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Jose Rodriguez came to America looking for a brighter future. He ended up a casualty in the political battle over immigration between Texas and New York

Josephine Stratman, New York Daily News on

Published in News & Features

NEW YORK — Jose Rodriguez was tired, hungry and beaten down when he crossed the border from Mexico into Texas after a two-month journey. He didn’t have money, and he didn’t have many options. Although he had originally hoped to go to Miami, he heard there was a free bus to New York. Officials told him that if he boarded the bus, there’d be help waiting for him.

Rodriguez believed there was a plan — that Texas and New York were working together.

He knows now he was wrong.

“We arrived deceived,” he said. “I didn’t know that the governor had commanded this. They boarded us and brought us and that’s it. We didn’t know — just that the bus was free. I don’t know why, I thought they [Adams and Abbott] were friends.”

Texas Gov. Greg Abbott’s decision to bus migrants to New York has become a Red v. Blue showdown, with Abbott using migrants as political pawns to bolster his standing with tough-on-immigration Republicans ahead of midterm elections. Mayor Eric Adams has blamed an overwhelmed homeless shelter system on the influx of migrants, using them and Abbott as scapegoats for what critics say are deep-running problems in the city’s shelter system.

Lost in the political rhetoric are the stories of people like Rodriguez.


A 38-year-old from Venezuela with a family of four children he had to leave behind, Rodriguez arrived in New York with the same dream that has driven immigrants for centuries — the hope of a brighter future. But so far he, like many of the others on Abbott’s buses, has found himself caught in the middle of a political firestorm, a casualty of a culture war over immigration and the nation’s Southern border.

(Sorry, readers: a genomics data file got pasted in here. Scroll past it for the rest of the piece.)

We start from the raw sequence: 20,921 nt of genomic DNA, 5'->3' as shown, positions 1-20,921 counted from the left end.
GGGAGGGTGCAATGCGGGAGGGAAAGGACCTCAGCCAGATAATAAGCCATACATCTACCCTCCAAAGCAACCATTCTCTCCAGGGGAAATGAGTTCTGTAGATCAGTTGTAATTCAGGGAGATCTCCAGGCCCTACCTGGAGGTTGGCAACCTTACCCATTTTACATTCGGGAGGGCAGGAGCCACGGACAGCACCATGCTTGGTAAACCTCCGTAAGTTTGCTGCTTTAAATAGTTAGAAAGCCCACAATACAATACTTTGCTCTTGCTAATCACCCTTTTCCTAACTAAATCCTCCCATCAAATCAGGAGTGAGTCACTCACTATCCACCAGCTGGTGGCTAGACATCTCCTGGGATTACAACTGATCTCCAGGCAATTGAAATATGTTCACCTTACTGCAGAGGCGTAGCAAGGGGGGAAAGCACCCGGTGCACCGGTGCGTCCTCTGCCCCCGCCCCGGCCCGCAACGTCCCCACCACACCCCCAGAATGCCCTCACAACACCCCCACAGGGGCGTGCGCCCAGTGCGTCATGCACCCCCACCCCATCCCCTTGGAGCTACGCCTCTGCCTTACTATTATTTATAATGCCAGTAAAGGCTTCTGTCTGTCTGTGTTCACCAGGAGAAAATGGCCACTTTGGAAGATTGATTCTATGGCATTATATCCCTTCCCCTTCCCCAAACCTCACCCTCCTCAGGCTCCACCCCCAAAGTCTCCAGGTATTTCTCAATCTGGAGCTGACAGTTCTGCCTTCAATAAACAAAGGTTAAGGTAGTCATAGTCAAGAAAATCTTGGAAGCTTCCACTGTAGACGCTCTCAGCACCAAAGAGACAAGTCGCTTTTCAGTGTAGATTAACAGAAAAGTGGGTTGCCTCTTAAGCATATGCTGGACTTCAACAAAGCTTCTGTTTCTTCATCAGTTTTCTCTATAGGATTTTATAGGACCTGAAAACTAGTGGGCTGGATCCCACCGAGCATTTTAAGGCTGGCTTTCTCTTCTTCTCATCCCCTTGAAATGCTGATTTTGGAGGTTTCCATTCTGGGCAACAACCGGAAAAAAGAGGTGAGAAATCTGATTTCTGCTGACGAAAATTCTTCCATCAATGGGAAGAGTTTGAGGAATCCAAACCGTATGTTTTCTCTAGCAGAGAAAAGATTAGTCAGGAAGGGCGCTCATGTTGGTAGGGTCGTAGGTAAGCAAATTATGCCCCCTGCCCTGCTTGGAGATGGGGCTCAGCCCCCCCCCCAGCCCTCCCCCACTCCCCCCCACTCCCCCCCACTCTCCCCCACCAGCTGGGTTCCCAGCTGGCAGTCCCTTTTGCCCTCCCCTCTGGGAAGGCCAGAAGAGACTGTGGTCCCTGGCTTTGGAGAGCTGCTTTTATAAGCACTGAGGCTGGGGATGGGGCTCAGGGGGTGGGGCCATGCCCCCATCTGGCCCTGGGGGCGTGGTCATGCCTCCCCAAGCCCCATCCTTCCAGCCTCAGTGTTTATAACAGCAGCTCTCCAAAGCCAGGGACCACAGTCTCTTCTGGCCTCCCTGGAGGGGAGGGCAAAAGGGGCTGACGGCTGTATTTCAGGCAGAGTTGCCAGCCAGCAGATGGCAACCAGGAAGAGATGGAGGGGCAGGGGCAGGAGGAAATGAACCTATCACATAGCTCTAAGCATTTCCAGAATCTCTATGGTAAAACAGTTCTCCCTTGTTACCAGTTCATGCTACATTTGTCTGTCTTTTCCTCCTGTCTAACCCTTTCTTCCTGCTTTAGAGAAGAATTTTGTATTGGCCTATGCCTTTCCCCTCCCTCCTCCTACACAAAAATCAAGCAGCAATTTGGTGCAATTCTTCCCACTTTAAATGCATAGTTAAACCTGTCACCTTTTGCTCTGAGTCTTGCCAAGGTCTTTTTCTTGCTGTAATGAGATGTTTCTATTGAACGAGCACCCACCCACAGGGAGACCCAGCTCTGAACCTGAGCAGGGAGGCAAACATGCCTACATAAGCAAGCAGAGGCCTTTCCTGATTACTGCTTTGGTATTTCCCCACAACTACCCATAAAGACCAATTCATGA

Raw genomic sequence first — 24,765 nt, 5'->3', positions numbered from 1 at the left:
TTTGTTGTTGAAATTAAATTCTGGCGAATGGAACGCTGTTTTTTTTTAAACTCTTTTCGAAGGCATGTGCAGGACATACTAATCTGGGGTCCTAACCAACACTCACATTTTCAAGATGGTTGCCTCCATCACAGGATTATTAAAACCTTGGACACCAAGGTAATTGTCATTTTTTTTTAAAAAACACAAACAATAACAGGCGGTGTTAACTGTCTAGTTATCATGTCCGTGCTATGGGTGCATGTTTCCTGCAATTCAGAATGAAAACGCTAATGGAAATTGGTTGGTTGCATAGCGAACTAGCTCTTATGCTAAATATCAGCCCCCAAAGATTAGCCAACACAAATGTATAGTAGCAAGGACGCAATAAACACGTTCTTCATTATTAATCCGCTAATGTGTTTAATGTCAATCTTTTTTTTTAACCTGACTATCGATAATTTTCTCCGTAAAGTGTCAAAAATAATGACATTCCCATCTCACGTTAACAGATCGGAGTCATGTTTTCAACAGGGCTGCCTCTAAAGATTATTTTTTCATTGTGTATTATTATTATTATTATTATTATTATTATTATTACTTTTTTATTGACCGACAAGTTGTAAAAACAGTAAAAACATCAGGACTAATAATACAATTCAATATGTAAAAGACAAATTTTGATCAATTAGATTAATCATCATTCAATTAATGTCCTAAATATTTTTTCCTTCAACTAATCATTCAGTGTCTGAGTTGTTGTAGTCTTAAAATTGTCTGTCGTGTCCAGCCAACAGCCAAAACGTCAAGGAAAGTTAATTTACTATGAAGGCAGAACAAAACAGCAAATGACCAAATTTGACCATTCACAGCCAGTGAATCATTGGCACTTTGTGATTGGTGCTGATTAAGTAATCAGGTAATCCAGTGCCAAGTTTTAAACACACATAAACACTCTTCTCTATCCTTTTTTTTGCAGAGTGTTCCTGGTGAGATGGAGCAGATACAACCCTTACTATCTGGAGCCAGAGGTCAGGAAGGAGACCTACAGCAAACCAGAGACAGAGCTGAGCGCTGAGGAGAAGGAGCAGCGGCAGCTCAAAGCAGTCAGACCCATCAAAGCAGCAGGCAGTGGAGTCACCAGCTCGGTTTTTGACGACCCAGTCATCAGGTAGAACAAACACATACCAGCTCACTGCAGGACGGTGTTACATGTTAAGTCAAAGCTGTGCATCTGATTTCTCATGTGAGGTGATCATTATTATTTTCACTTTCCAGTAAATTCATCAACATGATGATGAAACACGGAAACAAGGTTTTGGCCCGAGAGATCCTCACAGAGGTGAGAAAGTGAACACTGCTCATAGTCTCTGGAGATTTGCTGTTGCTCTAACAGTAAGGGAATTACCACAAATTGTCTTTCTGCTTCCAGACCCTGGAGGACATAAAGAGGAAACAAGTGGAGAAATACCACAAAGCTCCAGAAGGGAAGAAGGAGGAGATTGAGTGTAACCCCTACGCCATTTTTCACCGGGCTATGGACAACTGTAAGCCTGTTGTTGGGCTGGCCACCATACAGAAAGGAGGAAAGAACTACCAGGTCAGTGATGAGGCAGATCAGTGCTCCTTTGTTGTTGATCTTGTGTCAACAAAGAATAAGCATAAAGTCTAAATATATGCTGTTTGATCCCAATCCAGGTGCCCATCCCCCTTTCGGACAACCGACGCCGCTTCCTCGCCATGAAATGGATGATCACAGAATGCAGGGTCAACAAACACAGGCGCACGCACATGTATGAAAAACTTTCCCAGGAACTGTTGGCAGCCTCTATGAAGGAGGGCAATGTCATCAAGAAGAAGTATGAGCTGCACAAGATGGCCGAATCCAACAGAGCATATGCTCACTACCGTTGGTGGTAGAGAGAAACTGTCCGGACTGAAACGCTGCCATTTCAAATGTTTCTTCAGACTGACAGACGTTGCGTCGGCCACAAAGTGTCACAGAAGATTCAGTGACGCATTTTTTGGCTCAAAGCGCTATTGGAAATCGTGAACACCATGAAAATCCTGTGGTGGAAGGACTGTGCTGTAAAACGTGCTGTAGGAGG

Six days arriving in New York, Rodriguez sat on a bench at the 34th Street ferry landing. He sipped on a can of Sprite — a small luxury for him — and looked out at the East River under the brim of his dark camo baseball hat, watching boats come and go. Midtown’s skyscrapers towered behind him.

He has a place to sleep and meals when he is at the shelter, but not much else. Since stepping off the 40-hour bus ride to New York, Rodriguez has been spending his nights in the homeless shelter in Brooklyn and his days walking the streets, going door to door looking for a job. He doesn’t have money to buy food when he’s out job hunting. He has no family or friends in New York.

Rodriguez carries his belongings with him as he goes about the city, but that isn’t difficult. After the long journey, his possessions don’t even fill his small black backpack. An extra T-shirt, papers from immigration officers at the border, and a tennis ball, so he can practice baseball, a favorite hobby. On a recent day, he had just $1.50 in loose change in his pocket. He drinks water from a refilled Coca-Cola bottle to stay hydrated in the August sun.


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